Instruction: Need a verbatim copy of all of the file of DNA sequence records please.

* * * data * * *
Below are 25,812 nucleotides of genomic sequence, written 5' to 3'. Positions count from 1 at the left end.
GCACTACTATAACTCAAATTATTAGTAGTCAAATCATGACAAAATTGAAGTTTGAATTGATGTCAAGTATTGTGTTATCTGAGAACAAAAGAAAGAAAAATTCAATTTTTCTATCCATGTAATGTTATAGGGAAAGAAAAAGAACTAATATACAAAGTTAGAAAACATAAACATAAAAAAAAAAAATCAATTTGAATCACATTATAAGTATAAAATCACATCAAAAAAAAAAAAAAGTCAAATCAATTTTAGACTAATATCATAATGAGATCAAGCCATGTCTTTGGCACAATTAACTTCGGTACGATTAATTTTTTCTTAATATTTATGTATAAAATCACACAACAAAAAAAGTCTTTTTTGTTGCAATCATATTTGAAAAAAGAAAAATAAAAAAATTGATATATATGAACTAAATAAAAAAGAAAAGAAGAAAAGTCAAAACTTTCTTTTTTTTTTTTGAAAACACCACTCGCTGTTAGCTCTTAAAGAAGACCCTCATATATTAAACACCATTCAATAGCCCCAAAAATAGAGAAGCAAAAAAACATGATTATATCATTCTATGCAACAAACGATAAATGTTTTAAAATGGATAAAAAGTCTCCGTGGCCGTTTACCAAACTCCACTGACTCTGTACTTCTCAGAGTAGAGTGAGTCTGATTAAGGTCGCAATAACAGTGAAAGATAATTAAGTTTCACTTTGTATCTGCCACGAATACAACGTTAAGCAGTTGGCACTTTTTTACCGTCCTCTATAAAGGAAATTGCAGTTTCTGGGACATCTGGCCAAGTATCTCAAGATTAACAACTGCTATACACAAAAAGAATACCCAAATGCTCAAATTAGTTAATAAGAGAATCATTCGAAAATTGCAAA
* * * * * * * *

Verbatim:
Below are 25,812 nucleotides of genomic sequence, written 5' to 3'. Positions count from 1 at the left end.
GCACTACTATAACTCAAATTATTAGTAGTCAAATCATGACAAAATTGAAGTTTGAATTGATGTCAAGTATTGTGTTATCTGAGAACAAAAGAAAGAAAAATTCAATTTTTCTATCCATGTAATGTTATAGGGAAAGAAAAAGAACTAATATACAAAGTTAGAAAACATAAACATAAAAAAAAAAAATCAATTTGAATCACATTATAAGTATAAAATCACATCAAAAAAAAAAAAAAGTCAAATCAATTTTAGACTAATATCATAATGAGATCAAGCCATGTCTTTGGCACAATTAACTTCGGTACGATTAATTTTTTCTTAATATTTATGTATAAAATCACACAACAAAAAAAGTCTTTTTTGTTGCAATCATATTTGAAAAAAGAAAAATAAAAAAATTGATATATATGAACTAAATAAAAAAGAAAAGAAGAAAAGTCAAAACTTTCTTTTTTTTTTTTGAAAACACCACTCGCTGTTAGCTCTTAAAGAAGACCCTCATATATTAAACACCATTCAATAGCCCCAAAAATAGAGAAGCAAAAAAACATGATTATATCATTCTATGCAACAAACGATAAATGTTTTAAAATGGATAAAAAGTCTCCGTGGCCGTTTACCAAACTCCACTGACTCTGTACTTCTCAGAGTAGAGTGAGTCTGATTAAGGTCGCAATAACAGTGAAAGATAATTAAGTTTCACTTTGTATCTGCCACGAATACAACGTTAAGCAGTTGGCACTTTTTTACCGTCCTCTATAAAGGAAATTGCAGTTTCTGGGACATCTGGCCAAGTATCTCAAGATTAACAACTGCTATACACAAAAAGAATACCCAAATGCTCAAATTAGTTAATAAGAGAATCATTCGAAAATTGCAAA